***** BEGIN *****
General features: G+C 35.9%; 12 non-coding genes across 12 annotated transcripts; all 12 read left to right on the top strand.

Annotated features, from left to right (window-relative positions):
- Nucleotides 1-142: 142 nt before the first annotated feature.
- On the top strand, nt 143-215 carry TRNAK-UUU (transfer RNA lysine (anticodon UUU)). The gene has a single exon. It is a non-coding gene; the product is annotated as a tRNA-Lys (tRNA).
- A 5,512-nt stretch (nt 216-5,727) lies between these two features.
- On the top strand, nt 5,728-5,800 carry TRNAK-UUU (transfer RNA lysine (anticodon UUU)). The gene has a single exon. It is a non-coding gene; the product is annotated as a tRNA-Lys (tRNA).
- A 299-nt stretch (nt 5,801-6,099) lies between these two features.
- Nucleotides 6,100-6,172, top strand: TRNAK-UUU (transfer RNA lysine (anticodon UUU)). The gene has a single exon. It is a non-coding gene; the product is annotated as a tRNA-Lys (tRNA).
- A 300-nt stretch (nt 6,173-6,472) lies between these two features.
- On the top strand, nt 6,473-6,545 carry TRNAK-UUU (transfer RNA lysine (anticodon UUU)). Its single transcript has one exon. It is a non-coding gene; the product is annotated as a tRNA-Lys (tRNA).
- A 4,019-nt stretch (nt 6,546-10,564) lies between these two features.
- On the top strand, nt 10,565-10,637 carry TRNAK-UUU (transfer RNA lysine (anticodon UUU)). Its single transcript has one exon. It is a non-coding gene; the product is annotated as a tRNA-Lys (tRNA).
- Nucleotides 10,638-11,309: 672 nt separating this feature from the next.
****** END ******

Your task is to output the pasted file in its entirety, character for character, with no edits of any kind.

General features: G+C 35.9%; 12 non-coding genes across 12 annotated transcripts; all 12 read left to right on the top strand.

Annotated features, from left to right (window-relative positions):
- Nucleotides 1-142: 142 nt before the first annotated feature.
- On the top strand, nt 143-215 carry TRNAK-UUU (transfer RNA lysine (anticodon UUU)). The gene has a single exon. It is a non-coding gene; the product is annotated as a tRNA-Lys (tRNA).
- A 5,512-nt stretch (nt 216-5,727) lies between these two features.
- On the top strand, nt 5,728-5,800 carry TRNAK-UUU (transfer RNA lysine (anticodon UUU)). The gene has a single exon. It is a non-coding gene; the product is annotated as a tRNA-Lys (tRNA).
- A 299-nt stretch (nt 5,801-6,099) lies between these two features.
- Nucleotides 6,100-6,172, top strand: TRNAK-UUU (transfer RNA lysine (anticodon UUU)). The gene has a single exon. It is a non-coding gene; the product is annotated as a tRNA-Lys (tRNA).
- A 300-nt stretch (nt 6,173-6,472) lies between these two features.
- On the top strand, nt 6,473-6,545 carry TRNAK-UUU (transfer RNA lysine (anticodon UUU)). Its single transcript has one exon. It is a non-coding gene; the product is annotated as a tRNA-Lys (tRNA).
- A 4,019-nt stretch (nt 6,546-10,564) lies between these two features.
- On the top strand, nt 10,565-10,637 carry TRNAK-UUU (transfer RNA lysine (anticodon UUU)). Its single transcript has one exon. It is a non-coding gene; the product is annotated as a tRNA-Lys (tRNA).
- Nucleotides 10,638-11,309: 672 nt separating this feature from the next.